Josh Alcorn felt like a "girl trapped in a boy's body," the teen's online suicide note says
Alcorn died after being struck by a tractor-trailer in what police are investigating as a suicide
Alcorn's mother said she loved her child unconditionally
When Josh Alcorn voiced a desire to live as a girl, the Ohio teenager’s parents said they wouldn’t stand for that.
“We don’t support that, religiously,” Alcorn’s mother told CNN on Wednesday, her voice breaking. “But we told him that we loved him unconditionally. We loved him no matter what. I loved my son. People need to know that I loved him. He was a good kid, a good boy.”
Crossing out the name “Josh,” the 17-year-old signed the name “Leelah” in a suicide note posted to Tumblr.
The note was programmed to publish after Alcorn’s death Sunday. The teenager was struck by a tractor-trailer on Interstate 71 about 2:15 a.m., about four miles from home in the tiny town of Kings Mills, northeast of Cincinnati.
The Ohio State Highway Patrol is investigating the death as a suicide.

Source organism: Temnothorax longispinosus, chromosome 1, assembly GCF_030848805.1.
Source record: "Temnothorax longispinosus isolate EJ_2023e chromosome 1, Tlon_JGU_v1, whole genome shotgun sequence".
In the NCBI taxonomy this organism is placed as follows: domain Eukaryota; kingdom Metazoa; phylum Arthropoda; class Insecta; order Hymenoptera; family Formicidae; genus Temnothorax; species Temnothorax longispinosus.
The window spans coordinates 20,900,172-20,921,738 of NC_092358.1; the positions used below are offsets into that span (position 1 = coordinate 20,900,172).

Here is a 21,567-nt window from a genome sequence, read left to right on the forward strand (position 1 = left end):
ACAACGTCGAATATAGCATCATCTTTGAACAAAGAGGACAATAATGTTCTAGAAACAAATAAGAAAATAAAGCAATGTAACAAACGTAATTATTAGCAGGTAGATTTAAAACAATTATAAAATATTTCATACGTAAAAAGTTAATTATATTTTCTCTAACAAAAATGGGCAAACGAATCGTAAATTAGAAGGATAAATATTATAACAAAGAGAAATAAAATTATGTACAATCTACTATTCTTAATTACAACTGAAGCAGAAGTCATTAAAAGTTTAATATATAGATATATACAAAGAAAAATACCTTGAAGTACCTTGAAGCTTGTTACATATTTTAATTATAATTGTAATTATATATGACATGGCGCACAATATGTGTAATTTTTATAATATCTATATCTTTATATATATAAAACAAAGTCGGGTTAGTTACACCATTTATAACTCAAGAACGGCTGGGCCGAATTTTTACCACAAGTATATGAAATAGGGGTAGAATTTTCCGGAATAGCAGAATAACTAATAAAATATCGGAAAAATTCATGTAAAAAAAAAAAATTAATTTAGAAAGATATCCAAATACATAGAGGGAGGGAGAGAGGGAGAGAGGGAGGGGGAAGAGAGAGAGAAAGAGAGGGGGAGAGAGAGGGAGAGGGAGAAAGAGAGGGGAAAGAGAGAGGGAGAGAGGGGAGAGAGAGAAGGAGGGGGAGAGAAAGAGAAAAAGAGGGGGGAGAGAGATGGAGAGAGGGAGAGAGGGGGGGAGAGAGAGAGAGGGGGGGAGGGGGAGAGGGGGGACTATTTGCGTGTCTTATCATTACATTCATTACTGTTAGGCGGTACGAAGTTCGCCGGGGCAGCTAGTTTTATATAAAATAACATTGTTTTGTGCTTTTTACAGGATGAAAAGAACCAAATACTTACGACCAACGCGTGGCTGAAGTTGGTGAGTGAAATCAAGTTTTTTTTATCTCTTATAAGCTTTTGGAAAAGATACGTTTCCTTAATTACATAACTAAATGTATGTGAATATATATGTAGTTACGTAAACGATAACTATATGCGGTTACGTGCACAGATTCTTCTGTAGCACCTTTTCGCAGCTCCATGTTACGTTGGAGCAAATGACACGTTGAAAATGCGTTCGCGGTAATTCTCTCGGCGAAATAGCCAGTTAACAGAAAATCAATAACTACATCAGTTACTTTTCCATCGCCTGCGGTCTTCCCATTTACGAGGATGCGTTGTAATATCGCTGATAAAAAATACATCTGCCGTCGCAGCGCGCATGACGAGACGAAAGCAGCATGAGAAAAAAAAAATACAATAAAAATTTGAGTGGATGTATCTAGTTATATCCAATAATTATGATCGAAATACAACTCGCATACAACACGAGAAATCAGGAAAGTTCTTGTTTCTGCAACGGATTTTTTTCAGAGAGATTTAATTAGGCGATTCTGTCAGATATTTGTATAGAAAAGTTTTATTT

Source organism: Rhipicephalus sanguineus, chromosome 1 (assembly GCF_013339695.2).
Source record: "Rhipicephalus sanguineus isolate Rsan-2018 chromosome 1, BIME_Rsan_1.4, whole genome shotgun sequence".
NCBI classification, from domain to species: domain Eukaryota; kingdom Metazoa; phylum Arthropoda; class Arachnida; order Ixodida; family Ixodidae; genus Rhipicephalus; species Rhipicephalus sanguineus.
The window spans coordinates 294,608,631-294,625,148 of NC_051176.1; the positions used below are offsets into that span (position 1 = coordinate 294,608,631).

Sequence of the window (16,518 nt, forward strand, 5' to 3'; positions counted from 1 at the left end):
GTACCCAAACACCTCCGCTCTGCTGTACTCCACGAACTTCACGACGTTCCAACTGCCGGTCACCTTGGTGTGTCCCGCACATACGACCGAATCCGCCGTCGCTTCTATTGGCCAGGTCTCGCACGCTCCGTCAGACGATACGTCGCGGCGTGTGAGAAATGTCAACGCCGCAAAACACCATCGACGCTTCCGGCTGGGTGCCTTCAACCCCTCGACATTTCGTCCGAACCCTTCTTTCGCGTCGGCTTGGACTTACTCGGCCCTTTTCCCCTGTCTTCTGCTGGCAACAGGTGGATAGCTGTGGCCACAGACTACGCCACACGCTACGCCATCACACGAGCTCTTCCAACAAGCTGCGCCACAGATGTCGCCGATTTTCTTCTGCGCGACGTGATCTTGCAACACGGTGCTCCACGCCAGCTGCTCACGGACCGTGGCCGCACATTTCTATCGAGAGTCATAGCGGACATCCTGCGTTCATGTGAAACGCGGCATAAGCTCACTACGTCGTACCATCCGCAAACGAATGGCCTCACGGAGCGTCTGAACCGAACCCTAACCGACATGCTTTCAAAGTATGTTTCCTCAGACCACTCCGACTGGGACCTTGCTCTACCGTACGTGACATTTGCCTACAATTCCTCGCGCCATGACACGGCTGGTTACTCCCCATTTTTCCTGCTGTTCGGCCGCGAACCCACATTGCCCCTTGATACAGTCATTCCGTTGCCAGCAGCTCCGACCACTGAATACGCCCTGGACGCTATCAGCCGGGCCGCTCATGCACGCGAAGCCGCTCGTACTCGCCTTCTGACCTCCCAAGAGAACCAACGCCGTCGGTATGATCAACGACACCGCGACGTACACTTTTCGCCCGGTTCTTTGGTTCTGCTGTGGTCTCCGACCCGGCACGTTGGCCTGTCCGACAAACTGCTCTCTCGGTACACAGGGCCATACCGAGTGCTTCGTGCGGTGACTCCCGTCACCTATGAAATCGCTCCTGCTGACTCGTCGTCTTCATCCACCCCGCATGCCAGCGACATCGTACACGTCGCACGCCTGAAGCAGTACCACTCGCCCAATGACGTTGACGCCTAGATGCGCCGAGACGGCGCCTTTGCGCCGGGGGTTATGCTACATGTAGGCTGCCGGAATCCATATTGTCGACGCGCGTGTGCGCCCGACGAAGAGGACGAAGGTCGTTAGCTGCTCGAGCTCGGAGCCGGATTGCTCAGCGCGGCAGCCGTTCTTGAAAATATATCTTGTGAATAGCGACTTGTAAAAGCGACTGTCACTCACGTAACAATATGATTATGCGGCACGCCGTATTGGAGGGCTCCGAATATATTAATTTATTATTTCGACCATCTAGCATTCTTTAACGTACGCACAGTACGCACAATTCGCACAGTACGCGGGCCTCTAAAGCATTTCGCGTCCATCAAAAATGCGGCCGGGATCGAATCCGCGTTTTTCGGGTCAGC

- Call the National Suicide Prevention Lifeline: 1-(800)-273-8255
“Please don’t be sad, it’s for the better. The life I would’ve lived isn’t worth living in … because I’m transgender,” the note said. “I could go into detail explaining why I feel that way, but this note is probably going to be lengthy enough as it is. To put it simply, I feel like a girl trapped in a boy’s body, and I’ve felt that way ever since I was 4. I never knew there was a word for that feeling, nor was it possible for a boy to become a girl, so I never told anyone and I just continued to do traditionally ‘boyish’ things to try to fit in.”
The teenager’s death has ignited intensely emotional reactions across social media. The hashtag #LeelahAlcorn is carrying messages of support for all transgender people. Many posts are hateful and vengeful notes directed at the teen’s parents.